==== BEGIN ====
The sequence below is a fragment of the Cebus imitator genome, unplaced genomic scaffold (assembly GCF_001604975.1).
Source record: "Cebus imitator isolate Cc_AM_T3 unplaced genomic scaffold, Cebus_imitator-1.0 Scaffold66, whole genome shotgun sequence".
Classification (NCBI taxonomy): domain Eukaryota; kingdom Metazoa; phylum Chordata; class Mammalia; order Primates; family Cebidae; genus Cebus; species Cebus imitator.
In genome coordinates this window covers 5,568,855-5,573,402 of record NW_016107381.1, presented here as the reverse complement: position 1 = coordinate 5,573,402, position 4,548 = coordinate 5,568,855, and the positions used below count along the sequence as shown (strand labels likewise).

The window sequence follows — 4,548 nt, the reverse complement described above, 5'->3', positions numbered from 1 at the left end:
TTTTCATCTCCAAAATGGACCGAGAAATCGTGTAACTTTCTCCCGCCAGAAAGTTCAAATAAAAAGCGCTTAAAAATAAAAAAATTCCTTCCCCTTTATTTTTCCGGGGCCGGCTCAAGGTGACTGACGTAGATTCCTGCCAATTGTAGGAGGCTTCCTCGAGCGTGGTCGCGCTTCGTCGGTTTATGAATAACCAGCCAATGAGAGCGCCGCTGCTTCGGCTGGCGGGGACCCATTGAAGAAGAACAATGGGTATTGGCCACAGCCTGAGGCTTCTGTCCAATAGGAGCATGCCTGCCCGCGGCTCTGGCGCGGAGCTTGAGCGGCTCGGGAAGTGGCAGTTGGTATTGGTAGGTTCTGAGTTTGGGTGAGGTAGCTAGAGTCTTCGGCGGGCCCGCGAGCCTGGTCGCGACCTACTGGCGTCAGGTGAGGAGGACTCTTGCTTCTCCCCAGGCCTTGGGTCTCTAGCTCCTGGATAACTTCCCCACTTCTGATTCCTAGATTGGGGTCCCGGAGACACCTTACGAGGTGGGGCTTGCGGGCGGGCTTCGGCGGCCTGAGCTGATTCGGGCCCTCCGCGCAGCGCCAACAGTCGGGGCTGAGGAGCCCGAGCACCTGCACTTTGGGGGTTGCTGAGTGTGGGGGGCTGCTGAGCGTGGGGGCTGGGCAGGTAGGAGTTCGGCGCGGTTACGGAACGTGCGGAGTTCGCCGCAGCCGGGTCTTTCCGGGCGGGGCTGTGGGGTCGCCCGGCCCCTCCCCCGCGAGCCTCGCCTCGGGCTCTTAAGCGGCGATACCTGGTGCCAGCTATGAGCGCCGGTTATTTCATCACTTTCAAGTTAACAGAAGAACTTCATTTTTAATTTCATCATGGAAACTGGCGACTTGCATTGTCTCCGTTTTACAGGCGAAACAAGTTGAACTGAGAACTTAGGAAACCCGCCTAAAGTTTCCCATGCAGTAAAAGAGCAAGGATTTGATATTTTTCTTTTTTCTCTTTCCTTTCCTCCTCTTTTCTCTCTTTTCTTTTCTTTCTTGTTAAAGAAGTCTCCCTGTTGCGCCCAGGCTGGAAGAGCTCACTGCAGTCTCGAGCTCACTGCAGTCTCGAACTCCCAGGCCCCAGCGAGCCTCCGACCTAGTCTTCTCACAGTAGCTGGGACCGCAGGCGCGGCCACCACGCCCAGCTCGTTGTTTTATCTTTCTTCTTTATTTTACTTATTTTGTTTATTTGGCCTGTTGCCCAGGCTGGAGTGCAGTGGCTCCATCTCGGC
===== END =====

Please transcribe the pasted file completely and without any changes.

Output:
The sequence below is a fragment of the Cebus imitator genome, unplaced genomic scaffold (assembly GCF_001604975.1).
Source record: "Cebus imitator isolate Cc_AM_T3 unplaced genomic scaffold, Cebus_imitator-1.0 Scaffold66, whole genome shotgun sequence".
Classification (NCBI taxonomy): domain Eukaryota; kingdom Metazoa; phylum Chordata; class Mammalia; order Primates; family Cebidae; genus Cebus; species Cebus imitator.
In genome coordinates this window covers 5,568,855-5,573,402 of record NW_016107381.1, presented here as the reverse complement: position 1 = coordinate 5,573,402, position 4,548 = coordinate 5,568,855, and the positions used below count along the sequence as shown (strand labels likewise).

The window sequence follows — 4,548 nt, the reverse complement described above, 5'->3', positions numbered from 1 at the left end:
TTTTCATCTCCAAAATGGACCGAGAAATCGTGTAACTTTCTCCCGCCAGAAAGTTCAAATAAAAAGCGCTTAAAAATAAAAAAATTCCTTCCCCTTTATTTTTCCGGGGCCGGCTCAAGGTGACTGACGTAGATTCCTGCCAATTGTAGGAGGCTTCCTCGAGCGTGGTCGCGCTTCGTCGGTTTATGAATAACCAGCCAATGAGAGCGCCGCTGCTTCGGCTGGCGGGGACCCATTGAAGAAGAACAATGGGTATTGGCCACAGCCTGAGGCTTCTGTCCAATAGGAGCATGCCTGCCCGCGGCTCTGGCGCGGAGCTTGAGCGGCTCGGGAAGTGGCAGTTGGTATTGGTAGGTTCTGAGTTTGGGTGAGGTAGCTAGAGTCTTCGGCGGGCCCGCGAGCCTGGTCGCGACCTACTGGCGTCAGGTGAGGAGGACTCTTGCTTCTCCCCAGGCCTTGGGTCTCTAGCTCCTGGATAACTTCCCCACTTCTGATTCCTAGATTGGGGTCCCGGAGACACCTTACGAGGTGGGGCTTGCGGGCGGGCTTCGGCGGCCTGAGCTGATTCGGGCCCTCCGCGCAGCGCCAACAGTCGGGGCTGAGGAGCCCGAGCACCTGCACTTTGGGGGTTGCTGAGTGTGGGGGGCTGCTGAGCGTGGGGGCTGGGCAGGTAGGAGTTCGGCGCGGTTACGGAACGTGCGGAGTTCGCCGCAGCCGGGTCTTTCCGGGCGGGGCTGTGGGGTCGCCCGGCCCCTCCCCCGCGAGCCTCGCCTCGGGCTCTTAAGCGGCGATACCTGGTGCCAGCTATGAGCGCCGGTTATTTCATCACTTTCAAGTTAACAGAAGAACTTCATTTTTAATTTCATCATGGAAACTGGCGACTTGCATTGTCTCCGTTTTACAGGCGAAACAAGTTGAACTGAGAACTTAGGAAACCCGCCTAAAGTTTCCCATGCAGTAAAAGAGCAAGGATTTGATATTTTTCTTTTTTCTCTTTCCTTTCCTCCTCTTTTCTCTCTTTTCTTTTCTTTCTTGTTAAAGAAGTCTCCCTGTTGCGCCCAGGCTGGAAGAGCTCACTGCAGTCTCGAGCTCACTGCAGTCTCGAACTCCCAGGCCCCAGCGAGCCTCCGACCTAGTCTTCTCACAGTAGCTGGGACCGCAGGCGCGGCCACCACGCCCAGCTCGTTGTTTTATCTTTCTTCTTTATTTTACTTATTTTGTTTATTTGGCCTGTTGCCCAGGCTGGAGTGCAGTGGCTCCATCTCGGC